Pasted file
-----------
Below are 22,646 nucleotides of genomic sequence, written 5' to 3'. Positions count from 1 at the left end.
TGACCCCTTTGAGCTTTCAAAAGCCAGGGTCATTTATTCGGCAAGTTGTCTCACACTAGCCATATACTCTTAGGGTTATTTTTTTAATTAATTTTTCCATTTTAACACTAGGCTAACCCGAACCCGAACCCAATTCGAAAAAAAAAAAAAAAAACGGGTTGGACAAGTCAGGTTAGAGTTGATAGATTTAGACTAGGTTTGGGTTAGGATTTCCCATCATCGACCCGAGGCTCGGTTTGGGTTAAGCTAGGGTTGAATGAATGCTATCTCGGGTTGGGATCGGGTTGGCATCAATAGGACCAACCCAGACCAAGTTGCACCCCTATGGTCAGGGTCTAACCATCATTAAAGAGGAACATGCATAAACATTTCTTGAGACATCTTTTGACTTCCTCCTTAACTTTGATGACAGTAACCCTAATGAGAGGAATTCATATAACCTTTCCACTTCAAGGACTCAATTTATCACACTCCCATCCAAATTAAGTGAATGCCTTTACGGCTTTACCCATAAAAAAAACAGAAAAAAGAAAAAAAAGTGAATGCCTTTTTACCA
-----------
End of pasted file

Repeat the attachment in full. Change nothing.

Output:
Below are 22,646 nucleotides of genomic sequence, written 5' to 3'. Positions count from 1 at the left end.
TGACCCCTTTGAGCTTTCAAAAGCCAGGGTCATTTATTCGGCAAGTTGTCTCACACTAGCCATATACTCTTAGGGTTATTTTTTTAATTAATTTTTCCATTTTAACACTAGGCTAACCCGAACCCGAACCCAATTCGAAAAAAAAAAAAAAAAACGGGTTGGACAAGTCAGGTTAGAGTTGATAGATTTAGACTAGGTTTGGGTTAGGATTTCCCATCATCGACCCGAGGCTCGGTTTGGGTTAAGCTAGGGTTGAATGAATGCTATCTCGGGTTGGGATCGGGTTGGCATCAATAGGACCAACCCAGACCAAGTTGCACCCCTATGGTCAGGGTCTAACCATCATTAAAGAGGAACATGCATAAACATTTCTTGAGACATCTTTTGACTTCCTCCTTAACTTTGATGACAGTAACCCTAATGAGAGGAATTCATATAACCTTTCCACTTCAAGGACTCAATTTATCACACTCCCATCCAAATTAAGTGAATGCCTTTACGGCTTTACCCATAAAAAAAACAGAAAAAAGAAAAAAAAGTGAATGCCTTTTTACCA